Prolonged sleep deprivation or one night of sleeplessness can impede your body’s natural defenses against infection. Sleep deprivation seems to make newly received vaccines less effective. Similarly, overtired people are more susceptible to colds. If you’re wondering why you’re sick all the time and seem to pick up every bug that travels around the office, it’s probably because you’re not getting enough sleep. Sleep-deprived people are three times as likely as well-rested people to catch a cold, according to one study.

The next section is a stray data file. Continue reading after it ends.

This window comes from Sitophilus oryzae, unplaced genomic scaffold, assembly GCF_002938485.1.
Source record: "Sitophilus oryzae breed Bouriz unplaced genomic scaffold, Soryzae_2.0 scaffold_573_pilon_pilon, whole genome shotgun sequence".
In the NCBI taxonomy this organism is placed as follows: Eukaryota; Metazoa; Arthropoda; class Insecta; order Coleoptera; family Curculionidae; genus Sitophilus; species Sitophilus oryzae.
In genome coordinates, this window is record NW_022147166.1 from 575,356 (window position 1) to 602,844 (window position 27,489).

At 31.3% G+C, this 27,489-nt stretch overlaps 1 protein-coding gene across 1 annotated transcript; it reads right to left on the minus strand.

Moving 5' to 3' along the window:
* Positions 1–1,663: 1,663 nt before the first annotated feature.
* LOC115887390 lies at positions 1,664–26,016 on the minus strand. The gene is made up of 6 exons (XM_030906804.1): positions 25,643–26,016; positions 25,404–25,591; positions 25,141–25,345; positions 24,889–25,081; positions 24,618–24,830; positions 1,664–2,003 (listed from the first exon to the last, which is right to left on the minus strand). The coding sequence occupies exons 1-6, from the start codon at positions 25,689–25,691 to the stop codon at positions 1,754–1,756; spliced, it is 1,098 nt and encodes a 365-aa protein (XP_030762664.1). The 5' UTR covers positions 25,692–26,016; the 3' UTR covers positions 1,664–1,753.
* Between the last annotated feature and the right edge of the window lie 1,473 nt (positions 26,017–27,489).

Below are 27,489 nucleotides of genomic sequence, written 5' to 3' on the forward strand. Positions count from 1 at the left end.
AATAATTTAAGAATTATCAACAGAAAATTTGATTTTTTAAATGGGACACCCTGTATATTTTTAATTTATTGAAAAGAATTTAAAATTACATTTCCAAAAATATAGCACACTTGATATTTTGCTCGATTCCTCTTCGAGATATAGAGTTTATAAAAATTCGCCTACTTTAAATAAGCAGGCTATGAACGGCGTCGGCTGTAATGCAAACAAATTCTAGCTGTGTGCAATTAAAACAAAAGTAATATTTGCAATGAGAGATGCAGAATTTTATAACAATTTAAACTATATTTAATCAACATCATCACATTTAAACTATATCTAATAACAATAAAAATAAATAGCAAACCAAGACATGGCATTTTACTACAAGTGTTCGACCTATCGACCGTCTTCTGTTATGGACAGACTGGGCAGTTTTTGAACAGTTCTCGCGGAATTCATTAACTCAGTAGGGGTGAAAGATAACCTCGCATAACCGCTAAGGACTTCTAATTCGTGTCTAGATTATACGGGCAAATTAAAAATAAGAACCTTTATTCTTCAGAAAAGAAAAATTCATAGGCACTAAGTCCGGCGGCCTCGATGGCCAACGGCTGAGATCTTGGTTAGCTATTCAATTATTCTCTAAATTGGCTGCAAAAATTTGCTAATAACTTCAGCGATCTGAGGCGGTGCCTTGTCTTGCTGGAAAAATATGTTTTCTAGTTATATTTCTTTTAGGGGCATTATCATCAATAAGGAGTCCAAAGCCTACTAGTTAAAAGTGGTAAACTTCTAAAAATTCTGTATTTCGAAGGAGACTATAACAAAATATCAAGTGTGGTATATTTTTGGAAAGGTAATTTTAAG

Sleeping increases testosterone levels, while being awake decreases them. Testosterone is an important component of sexual drive and desire in both women and men. Sleep deprivation and disturbed sleep, consequently, are associated with reduced libido and sexual dysfunction. People with sleep apnea are particularly at risk.